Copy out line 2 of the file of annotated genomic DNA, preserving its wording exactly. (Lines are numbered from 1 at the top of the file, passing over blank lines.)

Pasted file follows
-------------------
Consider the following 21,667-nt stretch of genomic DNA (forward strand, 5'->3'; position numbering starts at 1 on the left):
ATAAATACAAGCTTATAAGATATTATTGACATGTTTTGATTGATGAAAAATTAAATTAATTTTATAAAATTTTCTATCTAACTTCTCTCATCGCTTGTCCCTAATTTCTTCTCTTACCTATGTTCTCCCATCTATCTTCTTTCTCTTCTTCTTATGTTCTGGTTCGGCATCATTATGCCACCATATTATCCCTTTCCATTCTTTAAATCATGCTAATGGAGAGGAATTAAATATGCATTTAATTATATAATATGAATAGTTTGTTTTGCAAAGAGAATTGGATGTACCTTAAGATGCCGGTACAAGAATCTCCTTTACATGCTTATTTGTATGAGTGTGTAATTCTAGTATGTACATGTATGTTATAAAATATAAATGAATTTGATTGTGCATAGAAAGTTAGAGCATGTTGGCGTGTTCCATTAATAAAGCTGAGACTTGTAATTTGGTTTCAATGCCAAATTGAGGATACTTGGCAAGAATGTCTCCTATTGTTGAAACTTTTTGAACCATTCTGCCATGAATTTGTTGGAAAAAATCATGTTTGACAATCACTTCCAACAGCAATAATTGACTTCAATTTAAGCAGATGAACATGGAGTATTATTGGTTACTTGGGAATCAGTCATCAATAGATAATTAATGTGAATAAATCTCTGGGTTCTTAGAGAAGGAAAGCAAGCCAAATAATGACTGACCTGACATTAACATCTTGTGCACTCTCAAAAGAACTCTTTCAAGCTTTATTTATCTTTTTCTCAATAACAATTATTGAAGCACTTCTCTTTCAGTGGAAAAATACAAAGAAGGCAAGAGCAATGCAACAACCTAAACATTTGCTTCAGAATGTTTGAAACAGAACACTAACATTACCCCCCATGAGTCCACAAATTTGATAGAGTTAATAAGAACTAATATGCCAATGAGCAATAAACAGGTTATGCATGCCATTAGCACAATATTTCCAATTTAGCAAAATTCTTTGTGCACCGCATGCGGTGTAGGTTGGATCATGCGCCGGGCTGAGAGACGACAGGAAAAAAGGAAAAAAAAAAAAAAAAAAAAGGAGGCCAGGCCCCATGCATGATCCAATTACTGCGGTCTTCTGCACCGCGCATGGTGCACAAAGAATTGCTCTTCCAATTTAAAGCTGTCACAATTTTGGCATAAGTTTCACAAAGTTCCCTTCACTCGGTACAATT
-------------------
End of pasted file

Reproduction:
ATAAATACAAGCTTATAAGATATTATTGACATGTTTTGATTGATGAAAAATTAAATTAATTTTATAAAATTTTCTATCTAACTTCTCTCATCGCTTGTCCCTAATTTCTTCTCTTACCTATGTTCTCCCATCTATCTTCTTTCTCTTCTTCTTATGTTCTGGTTCGGCATCATTATGCCACCATATTATCCCTTTCCATTCTTTAAATCATGCTAATGGAGAGGAATTAAATATGCATTTAATTATATAATATGAATAGTTTGTTTTGCAAAGAGAATTGGATGTACCTTAAGATGCCGGTACAAGAATCTCCTTTACATGCTTATTTGTATGAGTGTGTAATTCTAGTATGTACATGTATGTTATAAAATATAAATGAATTTGATTGTGCATAGAAAGTTAGAGCATGTTGGCGTGTTCCATTAATAAAGCTGAGACTTGTAATTTGGTTTCAATGCCAAATTGAGGATACTTGGCAAGAATGTCTCCTATTGTTGAAACTTTTTGAACCATTCTGCCATGAATTTGTTGGAAAAAATCATGTTTGACAATCACTTCCAACAGCAATAATTGACTTCAATTTAAGCAGATGAACATGGAGTATTATTGGTTACTTGGGAATCAGTCATCAATAGATAATTAATGTGAATAAATCTCTGGGTTCTTAGAGAAGGAAAGCAAGCCAAATAATGACTGACCTGACATTAACATCTTGTGCACTCTCAAAAGAACTCTTTCAAGCTTTATTTATCTTTTTCTCAATAACAATTATTGAAGCACTTCTCTTTCAGTGGAAAAATACAAAGAAGGCAAGAGCAATGCAACAACCTAAACATTTGCTTCAGAATGTTTGAAACAGAACACTAACATTACCCCCCATGAGTCCACAAATTTGATAGAGTTAATAAGAACTAATATGCCAATGAGCAATAAACAGGTTATGCATGCCATTAGCACAATATTTCCAATTTAGCAAAATTCTTTGTGCACCGCATGCGGTGTAGGTTGGATCATGCGCCGGGCTGAGAGACGACAGGAAAAAAGGAAAAAAAAAAAAAAAAAAAAGGAGGCCAGGCCCCATGCATGATCCAATTACTGCGGTCTTCTGCACCGCGCATGGTGCACAAAGAATTGCTCTTCCAATTTAAAGCTGTCACAATTTTGGCATAAGTTTCACAAAGTTCCCTTCACTCGGTACAATT